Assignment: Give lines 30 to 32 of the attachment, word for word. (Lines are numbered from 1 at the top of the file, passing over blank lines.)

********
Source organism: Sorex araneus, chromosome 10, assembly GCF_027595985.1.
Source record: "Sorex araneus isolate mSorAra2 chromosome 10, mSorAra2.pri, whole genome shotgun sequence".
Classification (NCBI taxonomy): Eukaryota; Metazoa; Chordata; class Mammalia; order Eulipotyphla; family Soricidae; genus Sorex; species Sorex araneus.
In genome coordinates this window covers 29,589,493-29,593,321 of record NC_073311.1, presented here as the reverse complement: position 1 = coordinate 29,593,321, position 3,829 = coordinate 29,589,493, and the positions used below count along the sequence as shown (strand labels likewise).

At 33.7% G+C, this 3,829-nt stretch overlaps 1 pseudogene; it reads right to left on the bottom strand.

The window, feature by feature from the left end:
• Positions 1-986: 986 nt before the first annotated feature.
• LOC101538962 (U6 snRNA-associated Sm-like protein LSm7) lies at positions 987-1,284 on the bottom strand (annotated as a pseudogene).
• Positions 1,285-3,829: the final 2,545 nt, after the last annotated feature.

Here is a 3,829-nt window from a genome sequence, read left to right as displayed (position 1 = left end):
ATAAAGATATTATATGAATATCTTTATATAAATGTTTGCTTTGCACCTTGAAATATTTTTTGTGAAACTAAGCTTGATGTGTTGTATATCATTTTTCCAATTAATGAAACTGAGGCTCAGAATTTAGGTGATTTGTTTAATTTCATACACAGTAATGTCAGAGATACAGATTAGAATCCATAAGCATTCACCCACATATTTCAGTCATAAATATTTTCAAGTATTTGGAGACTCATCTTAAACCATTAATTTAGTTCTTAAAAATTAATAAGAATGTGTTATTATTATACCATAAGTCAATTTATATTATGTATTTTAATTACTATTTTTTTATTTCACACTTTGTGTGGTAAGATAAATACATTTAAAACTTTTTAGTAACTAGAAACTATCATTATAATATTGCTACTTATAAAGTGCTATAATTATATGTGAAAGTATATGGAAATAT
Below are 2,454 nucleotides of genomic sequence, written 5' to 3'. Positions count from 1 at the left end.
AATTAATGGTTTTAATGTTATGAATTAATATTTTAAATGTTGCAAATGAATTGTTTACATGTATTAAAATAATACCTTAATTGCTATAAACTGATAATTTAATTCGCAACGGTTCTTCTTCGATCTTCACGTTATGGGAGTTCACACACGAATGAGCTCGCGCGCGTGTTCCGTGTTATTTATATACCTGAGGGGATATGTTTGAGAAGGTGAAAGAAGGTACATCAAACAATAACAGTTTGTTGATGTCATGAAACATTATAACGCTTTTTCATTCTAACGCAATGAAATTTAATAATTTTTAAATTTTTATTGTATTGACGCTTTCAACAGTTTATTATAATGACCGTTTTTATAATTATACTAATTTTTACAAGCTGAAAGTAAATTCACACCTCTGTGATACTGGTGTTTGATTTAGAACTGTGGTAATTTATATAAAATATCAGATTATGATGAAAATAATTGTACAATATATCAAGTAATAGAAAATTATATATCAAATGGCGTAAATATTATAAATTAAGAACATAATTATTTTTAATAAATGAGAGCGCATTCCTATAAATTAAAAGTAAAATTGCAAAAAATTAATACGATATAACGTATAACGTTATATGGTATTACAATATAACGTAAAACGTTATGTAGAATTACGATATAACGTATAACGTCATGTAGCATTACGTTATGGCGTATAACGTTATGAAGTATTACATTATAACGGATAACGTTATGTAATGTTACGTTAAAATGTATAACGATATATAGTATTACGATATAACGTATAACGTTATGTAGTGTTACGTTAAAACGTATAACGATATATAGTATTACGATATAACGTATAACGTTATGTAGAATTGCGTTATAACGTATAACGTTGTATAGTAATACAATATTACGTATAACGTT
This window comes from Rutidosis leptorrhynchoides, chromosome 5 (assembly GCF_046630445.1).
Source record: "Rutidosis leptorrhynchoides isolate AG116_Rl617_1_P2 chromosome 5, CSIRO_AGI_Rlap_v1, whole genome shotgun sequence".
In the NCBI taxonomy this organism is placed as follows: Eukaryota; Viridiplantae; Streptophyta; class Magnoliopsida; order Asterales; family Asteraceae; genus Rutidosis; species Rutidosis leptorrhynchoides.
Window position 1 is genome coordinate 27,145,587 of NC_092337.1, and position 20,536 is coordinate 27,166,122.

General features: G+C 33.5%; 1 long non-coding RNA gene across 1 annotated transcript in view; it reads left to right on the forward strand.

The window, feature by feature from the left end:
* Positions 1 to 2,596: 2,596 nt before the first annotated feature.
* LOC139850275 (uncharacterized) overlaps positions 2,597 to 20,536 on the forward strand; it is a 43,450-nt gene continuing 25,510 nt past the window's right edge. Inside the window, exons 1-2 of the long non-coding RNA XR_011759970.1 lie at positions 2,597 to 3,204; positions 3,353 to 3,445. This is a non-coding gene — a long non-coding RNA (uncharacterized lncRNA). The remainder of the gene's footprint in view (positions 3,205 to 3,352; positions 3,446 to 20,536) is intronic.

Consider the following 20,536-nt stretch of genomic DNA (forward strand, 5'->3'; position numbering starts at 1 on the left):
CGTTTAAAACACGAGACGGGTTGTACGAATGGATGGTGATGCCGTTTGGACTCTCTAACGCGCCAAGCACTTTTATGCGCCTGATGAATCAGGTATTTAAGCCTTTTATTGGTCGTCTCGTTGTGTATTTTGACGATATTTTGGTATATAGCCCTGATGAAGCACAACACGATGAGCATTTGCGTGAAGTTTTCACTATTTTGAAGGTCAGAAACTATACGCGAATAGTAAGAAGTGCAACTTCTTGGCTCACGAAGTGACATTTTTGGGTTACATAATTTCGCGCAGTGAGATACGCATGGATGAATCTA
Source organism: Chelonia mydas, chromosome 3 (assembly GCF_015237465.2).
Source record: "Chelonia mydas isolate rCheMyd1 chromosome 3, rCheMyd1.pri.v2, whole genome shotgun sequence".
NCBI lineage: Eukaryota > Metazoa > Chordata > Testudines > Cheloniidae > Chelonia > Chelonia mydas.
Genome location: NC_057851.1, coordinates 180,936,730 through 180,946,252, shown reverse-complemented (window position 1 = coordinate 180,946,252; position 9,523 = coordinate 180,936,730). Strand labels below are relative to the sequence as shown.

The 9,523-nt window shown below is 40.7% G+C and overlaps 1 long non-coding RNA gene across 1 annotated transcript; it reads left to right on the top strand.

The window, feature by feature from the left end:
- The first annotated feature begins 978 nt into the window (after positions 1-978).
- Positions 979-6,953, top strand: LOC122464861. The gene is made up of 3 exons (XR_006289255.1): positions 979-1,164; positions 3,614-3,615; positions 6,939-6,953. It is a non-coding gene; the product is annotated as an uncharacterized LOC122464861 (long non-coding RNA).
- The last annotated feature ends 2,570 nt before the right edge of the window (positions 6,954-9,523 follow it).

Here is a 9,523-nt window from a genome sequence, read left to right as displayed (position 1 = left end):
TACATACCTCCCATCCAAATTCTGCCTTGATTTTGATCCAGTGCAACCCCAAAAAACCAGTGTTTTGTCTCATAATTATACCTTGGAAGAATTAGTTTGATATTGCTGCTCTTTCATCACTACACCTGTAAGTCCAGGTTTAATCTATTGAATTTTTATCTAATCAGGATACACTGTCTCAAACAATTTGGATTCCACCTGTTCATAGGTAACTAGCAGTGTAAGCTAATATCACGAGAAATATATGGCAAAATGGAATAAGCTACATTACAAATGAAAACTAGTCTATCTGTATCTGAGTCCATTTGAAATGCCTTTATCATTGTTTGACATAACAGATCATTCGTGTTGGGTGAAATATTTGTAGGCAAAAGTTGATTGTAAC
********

- The first annotated feature begins 978 nt into the window (after positions 1-978).
- Positions 979-6,953, top strand: LOC122464861. The gene is made up of 3 exons (XR_006289255.1): positions 979-1,164; positions 3,614-3,615; positions 6,939-6,953. It is a non-coding gene; the product is annotated as an uncharacterized LOC122464861 (long non-coding RNA).
- The last annotated feature ends 2,570 nt before the right edge of the window (positions 6,954-9,523 follow it).